Christopher Stender is an immigration attorney based in San Francisco, California, whose vast legal experience spans more than two decades. Licensed to practice law in New York and Connecticut but allowed to practice in all 50 US states, Christopher Stender has represented clients in numerous courts, including the Appellate Division of the Supreme Court of New York and the Connecticut Supreme Court.
Finding an experienced, top-rated immigration attorney requires careful research, and the American Immigration Lawyers Association (AILA) provides a great platform for beginning the search. AILA is a national association comprising expert lawyers and attorneys with a clear understanding of immigration law and policies.
After narrowing the search to their local area, clients can choose a few potential candidates. Clients should reach out to each attorney and interview them to find out more about their experience and the cases they’ve previously worked on. This is a great way to learn whether their expertise matches what a client is looking for. Be sure to check whether the attorney has had any malpractice suits or complaints regarding services.
Clients should also check the fee schedules for different lawyers and have a comprehensive discussion about fees before signing a contract. For example, some professionals charge per hour, while others offer a flat rate for the services offered. It’s important for clients to decide what works best for them. Reputable lawyers will provide a retainer agreement that clearly stipulates all fees levied for the agreed-upon services.
It’s worth noting that legal professionals who utilize the cloud are often the best option, as they electronically process legal documents and eliminate excessive paperwork. This can create a simpler and more seamless experience for clients.
Based in San Francisco, California, Christopher Stender is an immigration attorney with extensive experience in US immigration law and policies. Christopher Stender has handled numerous cases and is an active member of various professional organizations, such as the American Immigration Lawyers Association (AILA), Arizona and San Diego chapters.
Immigration directly fuels the growth of a country’s economy in several ways. Highly educated immigrants are a great asset, as they contribute to innovation and wealth creation. In the United States, one-third of innovations are attributed to skilled immigrants such as scientists and engineers.
Immigrants are usually entrepreneurial, and they start new businesses that help boost per capita gross domestic product. Immigrants are often more willing than native citizens to move to economically stagnant regions, thus helping to save stagnant regions from wage decline and boost productivity in strong labor markets.
The home services sector in the United States and Europe gets a majority of its workforce from immigrants. Industries such as gardening, cleaning, food service, and child and elderly care employ many immigrants. This creates opportunities for more-educated natives to work in other sectors to boost economic growth.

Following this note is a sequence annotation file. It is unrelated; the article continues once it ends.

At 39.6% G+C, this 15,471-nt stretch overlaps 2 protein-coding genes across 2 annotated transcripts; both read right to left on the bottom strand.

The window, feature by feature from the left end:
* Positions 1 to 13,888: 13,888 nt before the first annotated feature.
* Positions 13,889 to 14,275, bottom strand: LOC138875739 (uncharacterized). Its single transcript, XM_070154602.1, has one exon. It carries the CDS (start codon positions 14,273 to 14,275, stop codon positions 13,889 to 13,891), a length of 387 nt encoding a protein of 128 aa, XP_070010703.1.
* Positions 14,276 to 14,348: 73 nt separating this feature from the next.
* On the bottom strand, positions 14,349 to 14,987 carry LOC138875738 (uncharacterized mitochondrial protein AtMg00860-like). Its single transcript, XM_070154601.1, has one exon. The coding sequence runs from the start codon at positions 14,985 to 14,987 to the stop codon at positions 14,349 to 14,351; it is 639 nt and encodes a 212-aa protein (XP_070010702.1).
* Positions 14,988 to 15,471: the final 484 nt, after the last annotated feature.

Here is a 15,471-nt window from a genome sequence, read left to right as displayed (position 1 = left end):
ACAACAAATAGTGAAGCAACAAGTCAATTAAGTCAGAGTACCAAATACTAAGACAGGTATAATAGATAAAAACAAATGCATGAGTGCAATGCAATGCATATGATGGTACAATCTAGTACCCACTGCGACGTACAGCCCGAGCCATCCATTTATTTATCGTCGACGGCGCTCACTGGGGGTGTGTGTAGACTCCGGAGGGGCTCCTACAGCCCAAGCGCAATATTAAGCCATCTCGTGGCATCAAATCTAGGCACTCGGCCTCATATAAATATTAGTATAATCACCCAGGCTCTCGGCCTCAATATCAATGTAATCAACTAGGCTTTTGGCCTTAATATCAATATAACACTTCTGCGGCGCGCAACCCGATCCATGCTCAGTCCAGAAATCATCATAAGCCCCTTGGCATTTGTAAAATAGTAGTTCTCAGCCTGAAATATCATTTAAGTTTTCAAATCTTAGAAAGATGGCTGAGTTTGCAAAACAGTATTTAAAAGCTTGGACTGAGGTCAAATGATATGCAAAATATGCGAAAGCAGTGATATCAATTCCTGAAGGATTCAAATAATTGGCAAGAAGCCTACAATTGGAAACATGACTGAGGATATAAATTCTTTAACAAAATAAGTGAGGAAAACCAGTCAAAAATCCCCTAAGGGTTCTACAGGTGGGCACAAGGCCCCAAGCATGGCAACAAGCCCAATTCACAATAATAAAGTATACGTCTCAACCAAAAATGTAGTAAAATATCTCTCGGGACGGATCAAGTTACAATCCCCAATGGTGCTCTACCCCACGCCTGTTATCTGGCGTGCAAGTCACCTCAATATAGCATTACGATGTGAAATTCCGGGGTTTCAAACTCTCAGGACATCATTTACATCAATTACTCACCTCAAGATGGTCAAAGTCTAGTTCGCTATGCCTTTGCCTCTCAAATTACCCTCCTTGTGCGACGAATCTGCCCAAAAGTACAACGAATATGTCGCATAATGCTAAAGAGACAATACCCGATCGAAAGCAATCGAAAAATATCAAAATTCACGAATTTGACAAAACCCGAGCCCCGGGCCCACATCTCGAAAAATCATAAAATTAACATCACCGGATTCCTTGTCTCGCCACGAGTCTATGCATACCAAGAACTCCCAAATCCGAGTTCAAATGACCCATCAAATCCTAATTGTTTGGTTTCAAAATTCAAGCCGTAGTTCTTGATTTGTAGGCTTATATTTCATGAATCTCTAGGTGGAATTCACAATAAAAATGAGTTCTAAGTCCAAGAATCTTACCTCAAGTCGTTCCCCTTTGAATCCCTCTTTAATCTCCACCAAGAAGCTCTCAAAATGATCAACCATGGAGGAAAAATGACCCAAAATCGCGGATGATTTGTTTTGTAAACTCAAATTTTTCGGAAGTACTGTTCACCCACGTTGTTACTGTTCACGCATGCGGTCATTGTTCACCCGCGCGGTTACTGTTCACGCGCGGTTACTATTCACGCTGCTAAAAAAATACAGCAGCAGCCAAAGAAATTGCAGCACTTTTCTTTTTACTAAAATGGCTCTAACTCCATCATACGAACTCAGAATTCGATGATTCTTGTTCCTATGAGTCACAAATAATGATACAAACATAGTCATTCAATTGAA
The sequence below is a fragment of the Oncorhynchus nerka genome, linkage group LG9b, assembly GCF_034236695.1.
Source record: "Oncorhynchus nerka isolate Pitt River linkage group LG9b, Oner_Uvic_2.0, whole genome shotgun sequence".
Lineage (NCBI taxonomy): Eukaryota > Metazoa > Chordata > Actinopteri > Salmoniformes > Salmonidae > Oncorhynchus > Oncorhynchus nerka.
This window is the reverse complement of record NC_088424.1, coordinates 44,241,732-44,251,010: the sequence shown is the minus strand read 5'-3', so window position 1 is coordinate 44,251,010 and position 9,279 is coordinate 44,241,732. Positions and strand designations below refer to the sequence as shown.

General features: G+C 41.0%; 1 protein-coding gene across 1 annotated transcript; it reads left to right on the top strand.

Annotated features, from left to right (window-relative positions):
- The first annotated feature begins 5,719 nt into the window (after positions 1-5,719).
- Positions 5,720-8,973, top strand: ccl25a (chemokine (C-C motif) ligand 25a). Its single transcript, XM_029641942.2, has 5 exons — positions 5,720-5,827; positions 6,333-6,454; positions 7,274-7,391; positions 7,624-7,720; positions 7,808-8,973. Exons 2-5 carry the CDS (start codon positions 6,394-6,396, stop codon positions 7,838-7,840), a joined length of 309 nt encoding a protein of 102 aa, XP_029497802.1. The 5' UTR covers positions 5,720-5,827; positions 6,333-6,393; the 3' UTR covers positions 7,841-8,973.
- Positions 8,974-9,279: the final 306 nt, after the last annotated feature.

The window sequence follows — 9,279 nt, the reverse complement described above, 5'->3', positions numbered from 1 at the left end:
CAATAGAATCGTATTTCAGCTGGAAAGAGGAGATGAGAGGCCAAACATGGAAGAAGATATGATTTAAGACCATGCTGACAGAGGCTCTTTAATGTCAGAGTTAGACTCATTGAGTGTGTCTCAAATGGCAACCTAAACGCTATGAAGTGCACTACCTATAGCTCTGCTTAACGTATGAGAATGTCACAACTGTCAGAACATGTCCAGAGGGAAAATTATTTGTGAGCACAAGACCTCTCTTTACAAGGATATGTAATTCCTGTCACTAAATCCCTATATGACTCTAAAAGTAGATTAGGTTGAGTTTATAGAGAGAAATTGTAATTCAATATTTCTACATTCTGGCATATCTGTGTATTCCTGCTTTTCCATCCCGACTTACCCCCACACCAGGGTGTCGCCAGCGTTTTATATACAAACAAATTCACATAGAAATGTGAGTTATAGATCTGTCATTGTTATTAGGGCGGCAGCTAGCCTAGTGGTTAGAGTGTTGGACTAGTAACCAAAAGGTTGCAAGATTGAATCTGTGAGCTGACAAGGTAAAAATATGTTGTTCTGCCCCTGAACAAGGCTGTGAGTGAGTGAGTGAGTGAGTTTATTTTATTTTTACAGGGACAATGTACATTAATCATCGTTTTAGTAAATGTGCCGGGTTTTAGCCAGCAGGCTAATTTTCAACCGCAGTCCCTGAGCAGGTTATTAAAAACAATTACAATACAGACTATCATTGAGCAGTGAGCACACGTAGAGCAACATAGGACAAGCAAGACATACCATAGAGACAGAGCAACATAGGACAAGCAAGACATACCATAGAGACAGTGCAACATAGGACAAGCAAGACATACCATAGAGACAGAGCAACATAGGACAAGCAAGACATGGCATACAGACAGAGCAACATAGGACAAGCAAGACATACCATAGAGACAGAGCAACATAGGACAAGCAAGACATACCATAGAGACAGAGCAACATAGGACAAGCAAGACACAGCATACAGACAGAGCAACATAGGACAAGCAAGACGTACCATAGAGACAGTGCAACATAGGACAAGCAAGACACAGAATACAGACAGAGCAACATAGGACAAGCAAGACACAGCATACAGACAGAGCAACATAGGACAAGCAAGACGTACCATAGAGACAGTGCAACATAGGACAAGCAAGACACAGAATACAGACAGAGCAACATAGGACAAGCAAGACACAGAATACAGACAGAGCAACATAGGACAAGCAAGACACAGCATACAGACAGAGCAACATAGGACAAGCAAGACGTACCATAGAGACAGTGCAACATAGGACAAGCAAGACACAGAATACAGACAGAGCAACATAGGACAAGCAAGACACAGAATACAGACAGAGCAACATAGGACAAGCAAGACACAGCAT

An accomplished immigration attorney with more than 25 years of experience, Christopher Stender serves at Federal Immigration Counselors AZ in Phoenix, Arizona. Alongside his work as an immigration attorney, Christopher Stender is a member of the American Immigration Lawyers Association (AILA).
In March of 2018, the AILA drafted a new report outlining specific ways the Trump administration has ramped up deportation forces and employed aggressive enforcement policies against individuals who have lived peacefully in the US for a long time. In the report, titled “Cogs in the Deportation Machine,” the organization detailed a number of specific policy moves.
First, the Trump administration has done away with Deferred Action for Childhood Arrivals (DACA) and Temporary Protected Status (TPS) protections, leaving upwards of a million people immediately vulnerable to deportation. Second, enforcement officials have been zeroing in on agencies that have the ability to quickly identify individuals - even those who have been checking in for years without incident.
ICE (Immigration and Customs Enforcement) officials have been targeting hospitals and other locations where people are vulnerable and have been using aggressive tactics against sponsors who take in unaccompanied minors looking to receive asylum protections. Finally, the Justice Department has been employing policies in the courtroom and in policymaking that threaten to undo years of progress and that are aimed at undermining the independent judiciary. To read the report in full, visit aila.org.
Possessing more than two decades of experience as an immigration attorney, Christopher Stender serves as a partner at Federal Immigration Counselors in Phoenix, Arizona. Christopher Stender networks with colleagues as a member of the American Immigration Lawyers Association (AILA).
In a recent statement, AILA called upon the House Judiciary Committee to abandon immigration policies that focus on harsh enforcement standards that not only are burdensome to local law enforcement because they mandate procedures that are unfunded, but also violate the spirit of the Constitution. Specifically, AILA has asked lawmakers to strike down further discussion on the Michael Davis, Jr. and Danny Oliver in Honor of State and Local Law Enforcement Act and additional measures related to U.S. Citizenship and Immigration Services (USCIS) and U.S. Immigration and Customs Enforcement (ICE) operations.